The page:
The issue of consent

There are a host of issues posed by Hello Barbie that parents should probably consider.

“If we find out that a kid’s fave color is red, we’ll flag that as the favorite color. And if we find out that something unfortunate has happened, such as the loss of a parent, that is flagged, too.”

“If I had a young child, I would be very concerned that my child’s intimate conversations with her doll were being recorded and analyzed,” said Georgetown University law professor and privacy expert Angela Campbell in a statement on the CCFC website. “In Mattel’s demo, Barbie asks many questions that would elicit a great deal of information about a child, her interests, and her family. This information could be of great value to advertisers and be used to market unfairly to children.”

According to Oren Jacob, parents have to sign a consent form before allowing their child to play with Hello Barbie. Because the child’s speech is recorded, stored, and converted to text files, the interactive element of the doll raises the specter of COPPA, the Children’s Online Privacy Protection Rule. Jacob said the Hello Barbie consent form is similar to the consent form parents sign when setting up ToyTalk’s Web-based speech recognition games like Thomas & Friends Talk to You.

But while parents are fully informed of the doll’s recording features—and can even log in to access all of the data Barbie collects about their child and post that data to Twitter or Facebook for laughs—children themselves are unaware that everything they say to the doll is being listened to.

“Parents should never spy on their kids without their consent,” said Danielle Citron, a privacy expert and University of Maryland law professor who studies the way spyware is often used by perpetrators of domestic violence. “When you’re 13 and under, if companies are going to collect data from children, the parent has to consent. But the law doesn’t say that parents can spy on their kids.”

Hello Barbie isn’t spyware per se, but the option for parents to access everything the child has ever said to the doll—or what anyone says within range of the doll as a child activates its recording feature—raises questions about the security of kids who might have troubles at home.

Pam Dixon, executive director of the World Privacy Forum, told the Kernel in a phone interview, “Reading what a child has spoken to a doll is akin to reading a diary.” For the 1 in 10 children who are physically and/or emotionally abused per year, or the 1 in 16 children who are sexually abused per year, a parent secretly listening as you innocently try to confide in your doll is a disturbing prospect.

“If you have parents that are less than stellar, and a child says to the doll, ‘My parents are hitting me’ or something… it raises some sticky issues,” Dixon said. “There are all sorts of kids who are raised in terrible homes. A conversation with the doll about being beaten by your parents may lead to more beatings. There are a lot of questions.”

Hello Barbie isn’t a therapy doll—especially because it talks rather than providing a blank slate for the kind of role-play Smirnova describes—but it is uniquely poised to provide evidence in cases of child abuse. Jacob told the Kernel that ToyTalk, as a company, is not liable for the actions of parents. The company might stumble across some conversational data, though, during the course of tweaking program features.

“Reading what a child has spoken to a doll is akin to reading a diary.”

“It is possible that in the act of debugging the service or responding to a support issue, we may on occasion hear or review transcripts of conversations that we can associate with a particular account,” Jacob said. “In the very unlikely situation that we did become aware of suspected abuse, we would of course comply with applicable laws and cooperate with law enforcement agencies as we deem appropriate on a case-by-case basis.”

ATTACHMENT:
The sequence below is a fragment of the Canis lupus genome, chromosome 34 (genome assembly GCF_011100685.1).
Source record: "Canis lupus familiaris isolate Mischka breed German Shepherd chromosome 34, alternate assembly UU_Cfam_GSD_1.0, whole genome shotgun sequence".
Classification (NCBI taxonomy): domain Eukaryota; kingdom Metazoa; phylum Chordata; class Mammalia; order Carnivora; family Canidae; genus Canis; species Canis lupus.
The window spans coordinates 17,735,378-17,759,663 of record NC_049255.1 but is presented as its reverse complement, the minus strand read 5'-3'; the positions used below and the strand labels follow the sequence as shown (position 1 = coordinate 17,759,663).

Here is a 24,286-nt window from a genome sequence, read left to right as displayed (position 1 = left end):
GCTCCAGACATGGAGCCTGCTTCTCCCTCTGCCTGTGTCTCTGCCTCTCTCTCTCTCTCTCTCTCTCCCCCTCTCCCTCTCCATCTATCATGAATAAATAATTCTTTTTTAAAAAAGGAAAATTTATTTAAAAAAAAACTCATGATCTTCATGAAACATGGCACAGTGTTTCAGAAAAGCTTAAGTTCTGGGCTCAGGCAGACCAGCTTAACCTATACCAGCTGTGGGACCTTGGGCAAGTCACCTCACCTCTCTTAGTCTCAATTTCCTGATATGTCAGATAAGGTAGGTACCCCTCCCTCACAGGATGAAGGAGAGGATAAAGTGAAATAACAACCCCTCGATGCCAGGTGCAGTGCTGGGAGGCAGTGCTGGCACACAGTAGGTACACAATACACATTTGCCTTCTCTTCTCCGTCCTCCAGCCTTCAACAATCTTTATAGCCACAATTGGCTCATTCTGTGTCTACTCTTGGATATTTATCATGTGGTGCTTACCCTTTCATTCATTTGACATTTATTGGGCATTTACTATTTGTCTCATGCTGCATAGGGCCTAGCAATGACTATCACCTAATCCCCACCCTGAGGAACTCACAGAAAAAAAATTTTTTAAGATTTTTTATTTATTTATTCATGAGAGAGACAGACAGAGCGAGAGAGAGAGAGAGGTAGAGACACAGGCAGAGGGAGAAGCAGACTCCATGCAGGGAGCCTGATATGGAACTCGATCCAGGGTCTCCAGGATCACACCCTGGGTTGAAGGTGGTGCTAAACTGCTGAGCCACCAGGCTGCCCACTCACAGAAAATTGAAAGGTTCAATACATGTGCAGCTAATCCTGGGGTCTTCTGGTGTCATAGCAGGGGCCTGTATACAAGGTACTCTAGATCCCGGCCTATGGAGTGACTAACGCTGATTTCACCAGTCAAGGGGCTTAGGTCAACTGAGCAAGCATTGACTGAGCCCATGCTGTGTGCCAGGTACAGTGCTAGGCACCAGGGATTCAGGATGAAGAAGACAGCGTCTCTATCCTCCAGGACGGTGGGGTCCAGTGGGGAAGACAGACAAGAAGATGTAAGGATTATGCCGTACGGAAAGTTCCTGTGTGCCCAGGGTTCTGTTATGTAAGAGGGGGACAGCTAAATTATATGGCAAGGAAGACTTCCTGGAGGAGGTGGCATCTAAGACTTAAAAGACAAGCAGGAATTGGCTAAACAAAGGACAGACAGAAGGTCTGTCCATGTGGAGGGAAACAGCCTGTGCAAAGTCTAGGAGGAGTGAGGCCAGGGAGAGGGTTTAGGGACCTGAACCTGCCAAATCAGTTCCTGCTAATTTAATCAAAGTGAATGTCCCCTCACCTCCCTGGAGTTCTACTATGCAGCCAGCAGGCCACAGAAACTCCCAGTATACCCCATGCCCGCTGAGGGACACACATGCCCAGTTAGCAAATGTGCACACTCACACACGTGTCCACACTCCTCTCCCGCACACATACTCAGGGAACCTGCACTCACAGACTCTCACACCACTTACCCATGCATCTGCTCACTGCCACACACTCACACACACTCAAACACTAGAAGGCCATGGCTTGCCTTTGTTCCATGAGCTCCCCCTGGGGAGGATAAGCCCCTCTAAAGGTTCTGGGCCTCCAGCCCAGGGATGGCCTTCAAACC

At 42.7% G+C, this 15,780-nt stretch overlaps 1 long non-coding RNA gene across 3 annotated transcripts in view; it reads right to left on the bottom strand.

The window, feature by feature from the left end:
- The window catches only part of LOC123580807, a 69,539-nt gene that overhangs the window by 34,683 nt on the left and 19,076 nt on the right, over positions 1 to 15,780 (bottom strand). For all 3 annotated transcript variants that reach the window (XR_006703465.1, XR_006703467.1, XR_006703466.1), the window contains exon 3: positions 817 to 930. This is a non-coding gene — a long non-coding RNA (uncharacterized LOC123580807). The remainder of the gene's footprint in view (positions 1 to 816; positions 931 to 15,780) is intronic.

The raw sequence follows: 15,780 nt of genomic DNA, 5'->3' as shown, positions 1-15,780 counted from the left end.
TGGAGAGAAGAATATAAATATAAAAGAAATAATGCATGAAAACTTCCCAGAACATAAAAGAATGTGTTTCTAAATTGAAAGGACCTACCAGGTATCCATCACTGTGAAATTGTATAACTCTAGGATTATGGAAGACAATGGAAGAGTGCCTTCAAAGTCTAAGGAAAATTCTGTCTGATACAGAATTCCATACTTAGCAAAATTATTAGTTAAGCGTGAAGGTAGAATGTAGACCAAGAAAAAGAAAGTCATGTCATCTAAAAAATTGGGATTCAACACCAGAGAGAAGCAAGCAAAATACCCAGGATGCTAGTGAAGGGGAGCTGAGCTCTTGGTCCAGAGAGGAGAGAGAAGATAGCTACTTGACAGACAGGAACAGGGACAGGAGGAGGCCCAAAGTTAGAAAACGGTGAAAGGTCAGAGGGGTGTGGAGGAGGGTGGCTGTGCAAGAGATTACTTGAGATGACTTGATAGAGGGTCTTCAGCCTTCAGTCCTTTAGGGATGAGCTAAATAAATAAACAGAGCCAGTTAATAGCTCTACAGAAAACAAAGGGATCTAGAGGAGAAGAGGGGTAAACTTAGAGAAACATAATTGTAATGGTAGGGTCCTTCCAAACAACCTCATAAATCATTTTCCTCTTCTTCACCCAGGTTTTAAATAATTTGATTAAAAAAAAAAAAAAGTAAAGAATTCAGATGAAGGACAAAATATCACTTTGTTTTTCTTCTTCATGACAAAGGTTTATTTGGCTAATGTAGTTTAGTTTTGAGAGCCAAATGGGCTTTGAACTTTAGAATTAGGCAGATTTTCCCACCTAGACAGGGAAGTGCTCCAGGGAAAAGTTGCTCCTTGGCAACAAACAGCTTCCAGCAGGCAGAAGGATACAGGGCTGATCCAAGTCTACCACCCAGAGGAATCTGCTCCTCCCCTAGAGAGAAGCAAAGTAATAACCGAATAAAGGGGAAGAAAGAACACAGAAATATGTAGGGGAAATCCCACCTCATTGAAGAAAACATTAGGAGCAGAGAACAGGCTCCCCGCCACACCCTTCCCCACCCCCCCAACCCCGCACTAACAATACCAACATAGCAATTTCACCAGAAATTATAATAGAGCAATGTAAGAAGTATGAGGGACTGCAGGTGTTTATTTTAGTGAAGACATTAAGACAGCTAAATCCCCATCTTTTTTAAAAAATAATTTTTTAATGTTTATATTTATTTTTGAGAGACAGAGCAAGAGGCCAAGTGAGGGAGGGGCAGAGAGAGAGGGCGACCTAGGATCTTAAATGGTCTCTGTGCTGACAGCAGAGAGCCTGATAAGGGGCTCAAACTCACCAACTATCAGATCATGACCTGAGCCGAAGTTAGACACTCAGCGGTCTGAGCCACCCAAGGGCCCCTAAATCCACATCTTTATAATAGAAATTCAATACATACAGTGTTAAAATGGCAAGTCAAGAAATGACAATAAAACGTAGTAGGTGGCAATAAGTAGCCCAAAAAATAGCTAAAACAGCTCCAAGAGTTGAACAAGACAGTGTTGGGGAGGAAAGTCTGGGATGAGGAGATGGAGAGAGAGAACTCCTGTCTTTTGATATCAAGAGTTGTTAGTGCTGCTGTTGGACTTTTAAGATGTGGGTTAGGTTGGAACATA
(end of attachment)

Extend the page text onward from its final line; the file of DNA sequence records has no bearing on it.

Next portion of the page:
Hacking Barbie

As with any other stored personal data controlled by a private company, Hello Barbie is also vulnerable to subpoenas and hacking.

According to Lee Tien, a senior staff attorney at the Electronic Frontier Foundation, a company like ToyTalk is likely considered a “remote computing service” (RCS) under the law—meaning that unlike a phone company or an email host, you probably don’t need a court order to subpoena its data.

“Unfortunately, the RCS protections aren’t so great,” Tien told the Kernel via email. “The government can get even speech content with a mere subpoena with prior notice to the subscriber or user.”

While it might seem far-fetched to imagine anyone wanting conversations between a child and a doll, it is feasible that the data could be subpoenaed. A parent mired in a child custody battle might call on the data to prove that things are bad at home or to try and disprove allegations from the other partner. It’s even possible to imagine the government reviewing a child’s conversation data to try to find evidence of something involving a parent; after all, when the recorder is turned on, there’s a small chance it could pick up background snippets of adult conversation. That background loophole raises questions, too, about financial privacy and HIPAA compliance: What if a child reveals to the doll that they are HIV positive, or that a parent is ill, or innocently offers up other information that is protected by federal law?

The potential for hacking is far more troublesome. Hello Barbie sends its recordings to a cloud server, where security isn’t guaranteed. When the infamous cheating-spouse site Ashley Madison had its servers hacked this year, roughly 36 million people found their data publicly available—including closeted LGBT people living in countries where homosexuality is illegal. By revealing names, credit card numbers, secret sexual proclivities, and other information, the Ashley Madison hack showed the world just how much damage can come from our interactions with technology when we take security for granted. A hack of Hello Barbie could reveal information far more intimate.

It’s important to remember that the introduction of Hello Barbie is just one part of a new interactive landscape in which nearly everything kids do is recorded and uploaded somewhere. Some parents have balked at such networked omnipresence, refusing to post any photos or otherwise identifying information of their kids online.

Eventually, every child is going to grow up to have a digital footprint, if they don’t already. For parents, deciding whether to limit that cache of identifying data—be it Facebook photos or voice data collected by Hello Barbie—is a personal choice, one that they shouldn’t be taking lightly.

At this point at least one thing’s clear: Hello Barbie is far more than mere child’s play.

Illustration by J. Longo